I once got the sweetest client feedback when a new father wrote: “You helped me to find the bond with my son.” I don’t mean to imply that men cannot do this on their own, but, for this particular father I was able to help him build his confidence in that bond. How did this happen? I think it was mainly through my belief that he and his son already shared a bond. I helped the father to gain confidence in his connection by showing him concrete things he could do with his baby. I remember teaching him how to give baths, trim his baby’s nails and wear him in their baby carrier. I respected his opinions and pointed out how his baby responded to him.
When there are two parents in the family, the biggest challenge to including and supporting the partner is often in creating the expectation of support for the partner. Many families are not thinking about this when they call a postpartum doula for help. Rather than “replacing” the partner when he or she is away at work, I try to build a relationship with both parents–providing information, emotional and practical support and referrals.
There are lots of good reasons to make sure the whole family is being supported. Here are my top three.
#1 Hey, It’s All New! Sometimes People Just Need Help Knowing What To Do
Too often we tell partners to “support the mother” without actually helping them know what to do. When it’s all new, sometimes it’s even hard for the mother to know or say what would be helpful. So especially for new parents, I teach and model ways to care for the baby and ways of enhancing a bond with the baby, such as baby wearing. I also show and talk about with the partner ways to support the mother and stay connected with older children during the postpartum period. This can include listening to the mother’s feelings without trying to “fix” them, bringing drinks and snacks or helping with positioning during breastfeeding and setting up routines that ensure everyone has some time with each other.
#2 Because It’s A Time When Things Can Get A Little, Um, Tense
When there’s more work than two people can reasonably manage, and you’re exhausted with no end in sight, it’s easy to blame your partner and think that they are not giving their best effort. With the demands of caring for a new baby, sometimes communication breaks down a bit between parents, too. Partners might hesitate to express their needs because they see how hard the mother is working, and frankly, sometimes mothers are just too exhausted or annoyed to check in with their partner like they used to do.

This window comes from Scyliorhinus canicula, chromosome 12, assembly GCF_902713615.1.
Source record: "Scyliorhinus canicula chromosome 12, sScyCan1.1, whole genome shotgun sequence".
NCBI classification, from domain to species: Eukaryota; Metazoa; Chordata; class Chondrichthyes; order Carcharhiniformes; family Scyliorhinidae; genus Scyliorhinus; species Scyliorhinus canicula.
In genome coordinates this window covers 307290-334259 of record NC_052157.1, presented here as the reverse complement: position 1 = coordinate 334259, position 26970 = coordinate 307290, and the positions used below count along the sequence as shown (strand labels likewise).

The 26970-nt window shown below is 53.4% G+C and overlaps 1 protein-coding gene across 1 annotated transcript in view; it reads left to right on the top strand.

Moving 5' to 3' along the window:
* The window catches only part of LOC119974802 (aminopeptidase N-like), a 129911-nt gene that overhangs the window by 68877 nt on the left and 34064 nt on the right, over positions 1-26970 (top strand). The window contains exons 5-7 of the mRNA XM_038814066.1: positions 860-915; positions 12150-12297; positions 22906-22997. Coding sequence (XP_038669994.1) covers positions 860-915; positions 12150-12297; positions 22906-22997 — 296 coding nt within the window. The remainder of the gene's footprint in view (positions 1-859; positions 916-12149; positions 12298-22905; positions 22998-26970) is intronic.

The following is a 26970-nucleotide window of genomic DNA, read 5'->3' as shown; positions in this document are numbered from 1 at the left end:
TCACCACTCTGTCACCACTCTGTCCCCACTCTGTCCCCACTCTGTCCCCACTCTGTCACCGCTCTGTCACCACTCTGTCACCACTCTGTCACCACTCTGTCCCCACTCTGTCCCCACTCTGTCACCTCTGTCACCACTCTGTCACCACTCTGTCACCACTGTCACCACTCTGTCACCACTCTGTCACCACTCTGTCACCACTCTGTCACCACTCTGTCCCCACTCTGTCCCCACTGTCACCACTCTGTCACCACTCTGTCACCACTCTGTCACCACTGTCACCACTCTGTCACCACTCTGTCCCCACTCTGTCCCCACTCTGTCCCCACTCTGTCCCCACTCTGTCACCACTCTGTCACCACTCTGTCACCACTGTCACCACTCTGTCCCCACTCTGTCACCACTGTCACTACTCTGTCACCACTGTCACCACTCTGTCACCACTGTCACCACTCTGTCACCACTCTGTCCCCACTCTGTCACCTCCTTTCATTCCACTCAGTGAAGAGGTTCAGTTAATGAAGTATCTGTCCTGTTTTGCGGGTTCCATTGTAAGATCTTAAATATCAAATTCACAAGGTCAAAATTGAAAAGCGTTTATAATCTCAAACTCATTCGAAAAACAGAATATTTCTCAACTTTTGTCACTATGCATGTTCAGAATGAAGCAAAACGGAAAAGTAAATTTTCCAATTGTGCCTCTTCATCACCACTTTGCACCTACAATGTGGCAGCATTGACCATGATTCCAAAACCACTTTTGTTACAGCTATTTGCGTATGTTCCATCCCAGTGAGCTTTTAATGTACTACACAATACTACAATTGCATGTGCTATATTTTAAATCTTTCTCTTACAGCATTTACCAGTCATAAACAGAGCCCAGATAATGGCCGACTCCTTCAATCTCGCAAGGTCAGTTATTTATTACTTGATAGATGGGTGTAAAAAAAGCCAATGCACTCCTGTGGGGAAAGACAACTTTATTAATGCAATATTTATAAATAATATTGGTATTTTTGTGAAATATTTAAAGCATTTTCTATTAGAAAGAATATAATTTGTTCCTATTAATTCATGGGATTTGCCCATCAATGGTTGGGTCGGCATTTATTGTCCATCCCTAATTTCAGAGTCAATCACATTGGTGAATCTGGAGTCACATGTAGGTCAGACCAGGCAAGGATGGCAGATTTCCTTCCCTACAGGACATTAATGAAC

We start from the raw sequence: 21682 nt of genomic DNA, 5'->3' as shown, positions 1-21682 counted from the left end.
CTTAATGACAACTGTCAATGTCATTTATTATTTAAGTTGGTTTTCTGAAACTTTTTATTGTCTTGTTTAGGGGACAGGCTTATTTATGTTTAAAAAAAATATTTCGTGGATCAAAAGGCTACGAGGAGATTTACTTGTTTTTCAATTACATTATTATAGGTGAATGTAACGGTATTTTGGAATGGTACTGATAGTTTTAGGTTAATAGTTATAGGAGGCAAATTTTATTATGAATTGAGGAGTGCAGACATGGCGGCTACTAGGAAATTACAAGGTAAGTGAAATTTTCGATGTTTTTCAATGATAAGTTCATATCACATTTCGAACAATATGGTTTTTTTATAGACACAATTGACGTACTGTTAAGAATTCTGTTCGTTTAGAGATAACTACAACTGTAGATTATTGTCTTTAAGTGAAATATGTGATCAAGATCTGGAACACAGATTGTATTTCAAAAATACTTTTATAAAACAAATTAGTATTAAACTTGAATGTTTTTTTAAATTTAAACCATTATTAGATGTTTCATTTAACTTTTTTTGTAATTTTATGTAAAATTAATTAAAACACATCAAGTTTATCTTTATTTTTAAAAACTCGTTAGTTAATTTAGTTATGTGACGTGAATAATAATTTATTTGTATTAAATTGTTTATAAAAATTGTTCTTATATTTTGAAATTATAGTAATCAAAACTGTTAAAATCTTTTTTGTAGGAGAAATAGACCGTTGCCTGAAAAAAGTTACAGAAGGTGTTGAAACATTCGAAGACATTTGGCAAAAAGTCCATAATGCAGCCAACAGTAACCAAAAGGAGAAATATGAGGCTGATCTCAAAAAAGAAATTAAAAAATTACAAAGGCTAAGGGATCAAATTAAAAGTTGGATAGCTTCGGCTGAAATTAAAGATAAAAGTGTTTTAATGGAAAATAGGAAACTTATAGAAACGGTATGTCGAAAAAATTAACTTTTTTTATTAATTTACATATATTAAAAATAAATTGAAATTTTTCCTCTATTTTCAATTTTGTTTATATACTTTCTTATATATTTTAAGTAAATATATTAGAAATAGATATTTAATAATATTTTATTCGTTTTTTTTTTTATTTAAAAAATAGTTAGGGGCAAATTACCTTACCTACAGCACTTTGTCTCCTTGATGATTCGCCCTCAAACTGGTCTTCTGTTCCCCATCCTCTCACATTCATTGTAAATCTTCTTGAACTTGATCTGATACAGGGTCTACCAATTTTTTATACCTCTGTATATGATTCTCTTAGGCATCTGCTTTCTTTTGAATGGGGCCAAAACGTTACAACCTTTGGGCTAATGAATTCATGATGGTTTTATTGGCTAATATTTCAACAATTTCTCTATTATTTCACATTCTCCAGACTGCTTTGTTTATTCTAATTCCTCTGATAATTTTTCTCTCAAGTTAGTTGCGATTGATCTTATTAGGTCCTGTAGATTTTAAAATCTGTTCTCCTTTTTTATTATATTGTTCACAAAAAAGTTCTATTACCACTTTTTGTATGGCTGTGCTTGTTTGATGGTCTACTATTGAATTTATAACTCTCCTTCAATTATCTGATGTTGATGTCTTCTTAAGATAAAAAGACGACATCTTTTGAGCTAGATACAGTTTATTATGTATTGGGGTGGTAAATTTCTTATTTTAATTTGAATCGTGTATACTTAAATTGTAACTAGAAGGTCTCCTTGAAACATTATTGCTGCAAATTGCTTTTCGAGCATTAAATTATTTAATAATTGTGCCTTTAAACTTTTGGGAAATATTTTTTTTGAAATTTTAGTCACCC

I bring an outside perspective, an appreciation of each parent which sometimes the two of you may lose sight of. I can listen to what’s been hard and encourage you not to be hard on each other or yourselves. All parents need validation of the importance of their presence and attention for the family, and a chance to talk about how the transition is going for them. I model support for the partner by talking with and listening to the partner about how he/she is doing and what his/her needs are. Acknowledging that the partner is going through a transition as well, and building support for him/her into my schedule will benefit the partner and the mother, baby and siblings.
#3 Isolation and Depression Hurt Families
It’s difficult to overstate the impact that isolation and postpartum mood disorders can have on families. Research documents the importance of the partner’s attitude and support in helping mothers through postpartum mood disorders (Misri et al, 2000). Additionally, not receiving support may also contribute to the deterioration of health of the partners of women with postpartum depression (Misri et al, 2000). We are also learning that a significant number of new fathers are experiencing postpartum depression themselves. Even when a family isn’t dealing with a postpartum mood disorder, I have still seen the postpartum period bring intense isolation for many parents.
My relationship with the partner is an important element of supporting the whole family. It is often said that a postpartum doula is always “working herself out of a job.” For the job to be finished, the confidence of the partner in his/her ability to bond with the baby, support the mother and communicate about his/her own needs all need to be in place. If, when leaving a family, I think that I have accomplished this in addition to providing direct support to mother and baby, then I can leave with a sense of a job well done and know that the family is well prepared for whatever comes next.